Survival analysis on pedigrees: a marked point process model

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Articles Articles Survival analysis on pedigrees: a marked point process model - MacDonald, Angus S.

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Title: Survival analysis on pedigrees: a marked point process model / Angus S. Macdonald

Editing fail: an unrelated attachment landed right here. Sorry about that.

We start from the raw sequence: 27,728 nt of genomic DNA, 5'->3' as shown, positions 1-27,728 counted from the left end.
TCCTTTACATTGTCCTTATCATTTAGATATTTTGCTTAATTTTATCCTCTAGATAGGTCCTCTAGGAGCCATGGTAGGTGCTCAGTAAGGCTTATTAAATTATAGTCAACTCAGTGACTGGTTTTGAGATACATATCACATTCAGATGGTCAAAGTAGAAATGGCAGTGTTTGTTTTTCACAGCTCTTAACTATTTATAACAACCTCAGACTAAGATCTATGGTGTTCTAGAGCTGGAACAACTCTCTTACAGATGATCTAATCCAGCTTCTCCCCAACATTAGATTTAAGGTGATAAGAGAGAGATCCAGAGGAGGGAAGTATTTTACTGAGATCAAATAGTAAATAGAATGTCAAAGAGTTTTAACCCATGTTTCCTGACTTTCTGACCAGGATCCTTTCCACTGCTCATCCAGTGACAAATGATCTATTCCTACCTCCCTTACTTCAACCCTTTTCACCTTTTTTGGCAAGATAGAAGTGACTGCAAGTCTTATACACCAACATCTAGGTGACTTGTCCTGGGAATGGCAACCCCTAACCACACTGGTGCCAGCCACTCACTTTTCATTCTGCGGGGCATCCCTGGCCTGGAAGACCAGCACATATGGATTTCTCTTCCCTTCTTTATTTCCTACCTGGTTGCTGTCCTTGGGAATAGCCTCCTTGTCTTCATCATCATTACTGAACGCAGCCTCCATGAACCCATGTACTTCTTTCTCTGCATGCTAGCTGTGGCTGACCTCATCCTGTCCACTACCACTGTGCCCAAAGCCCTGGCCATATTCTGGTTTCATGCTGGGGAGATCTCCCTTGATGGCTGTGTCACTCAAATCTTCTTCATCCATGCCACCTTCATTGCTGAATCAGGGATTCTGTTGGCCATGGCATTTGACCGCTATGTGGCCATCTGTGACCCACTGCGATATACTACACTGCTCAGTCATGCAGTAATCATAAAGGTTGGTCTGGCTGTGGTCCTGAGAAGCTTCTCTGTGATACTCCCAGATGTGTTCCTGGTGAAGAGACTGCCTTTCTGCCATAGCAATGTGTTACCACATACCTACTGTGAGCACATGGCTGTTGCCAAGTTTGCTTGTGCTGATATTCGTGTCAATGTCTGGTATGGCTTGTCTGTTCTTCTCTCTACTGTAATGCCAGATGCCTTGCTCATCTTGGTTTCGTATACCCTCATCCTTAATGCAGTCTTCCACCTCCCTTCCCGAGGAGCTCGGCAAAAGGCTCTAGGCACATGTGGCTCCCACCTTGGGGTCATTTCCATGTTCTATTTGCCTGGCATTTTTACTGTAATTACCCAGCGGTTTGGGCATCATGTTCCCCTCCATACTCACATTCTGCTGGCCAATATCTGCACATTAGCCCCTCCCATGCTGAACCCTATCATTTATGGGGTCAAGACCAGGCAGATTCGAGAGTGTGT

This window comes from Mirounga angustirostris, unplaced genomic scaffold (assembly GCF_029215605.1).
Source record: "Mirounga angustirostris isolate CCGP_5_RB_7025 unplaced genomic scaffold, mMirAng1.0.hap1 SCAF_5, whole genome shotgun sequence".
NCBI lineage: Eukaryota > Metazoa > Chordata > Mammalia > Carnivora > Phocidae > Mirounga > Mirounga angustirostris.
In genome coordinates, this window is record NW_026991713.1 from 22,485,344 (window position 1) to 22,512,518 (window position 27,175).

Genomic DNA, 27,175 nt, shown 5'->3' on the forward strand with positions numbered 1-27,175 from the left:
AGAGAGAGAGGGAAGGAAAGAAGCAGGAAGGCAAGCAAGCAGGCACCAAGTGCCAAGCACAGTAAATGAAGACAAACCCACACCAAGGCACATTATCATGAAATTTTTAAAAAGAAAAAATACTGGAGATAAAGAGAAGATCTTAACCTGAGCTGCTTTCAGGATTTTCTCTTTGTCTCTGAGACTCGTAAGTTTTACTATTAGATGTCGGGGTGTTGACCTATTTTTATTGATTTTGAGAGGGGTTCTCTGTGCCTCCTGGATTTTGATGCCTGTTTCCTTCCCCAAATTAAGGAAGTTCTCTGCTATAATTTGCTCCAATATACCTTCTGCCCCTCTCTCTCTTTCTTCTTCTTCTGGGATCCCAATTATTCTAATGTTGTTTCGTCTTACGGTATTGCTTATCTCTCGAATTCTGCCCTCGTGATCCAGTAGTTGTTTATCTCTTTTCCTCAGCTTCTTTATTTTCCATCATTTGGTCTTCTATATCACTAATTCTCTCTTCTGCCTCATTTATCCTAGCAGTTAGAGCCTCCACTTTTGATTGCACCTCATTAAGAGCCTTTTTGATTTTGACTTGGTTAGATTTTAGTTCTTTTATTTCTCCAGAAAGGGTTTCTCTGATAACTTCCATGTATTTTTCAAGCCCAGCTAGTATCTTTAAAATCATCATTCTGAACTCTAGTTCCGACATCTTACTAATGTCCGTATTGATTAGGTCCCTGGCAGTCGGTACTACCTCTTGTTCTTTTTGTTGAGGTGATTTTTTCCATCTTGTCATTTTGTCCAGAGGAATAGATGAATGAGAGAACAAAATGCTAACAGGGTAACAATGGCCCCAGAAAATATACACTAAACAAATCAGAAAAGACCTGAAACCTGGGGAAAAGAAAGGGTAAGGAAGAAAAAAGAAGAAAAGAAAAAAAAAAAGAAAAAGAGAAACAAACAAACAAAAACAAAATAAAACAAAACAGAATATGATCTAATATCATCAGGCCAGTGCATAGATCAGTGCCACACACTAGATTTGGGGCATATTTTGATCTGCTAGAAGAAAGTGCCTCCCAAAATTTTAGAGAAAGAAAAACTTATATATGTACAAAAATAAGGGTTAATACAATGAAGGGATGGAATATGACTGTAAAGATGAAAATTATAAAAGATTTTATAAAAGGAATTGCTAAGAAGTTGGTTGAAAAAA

Notes: Sumario: Regulation of insurers' use of genetic information means actuaries are interested in age-at-onset of genetic disorders. Arjas & Haara (1984) suggested marked point processes (MPPs) as useful models for life history data with complex covariates. Age-at-onset distributions (or equivalently, hazard rates) in respect of inherited disorders are often estimated from pedigrees, which are life histories with unusually complex covariates, as well as strong dependencies induced by shared genes. Since Elston (1973) parametric models have often been used, conditioning the likelihood on known genotypes. However, a genotype identii ed by a presymptomatic genetic test is a form of internal covariate (Kalbfleisch & Prentice, 2002). We propose a very general MPP model of a pedigree, including presymptomatic genetic testing, (the full model¿) and show under what circumstances the partial model leading to Elston's likelihood is valid. In practice, pedigrees are often ascertained retrospectively. Many such events can be modelled by augmenting the natural filtration of the MPP. We show that, except in simple special cases, the partial model is no longer valid, and the resulting likelihoods appear to be intractable. In particular, ascertainment interacts even with independent censoring so that likelihoods no longer factorize. For one simple special case studies of sibships we generalise a classical result to age-at-onset data. We conclude that the study of genetic conditions with variable age at onset gains insights from the underlying principles of survival analysis in their modern form, but that great care is needed in translating epidemiological studies into actuarial models.

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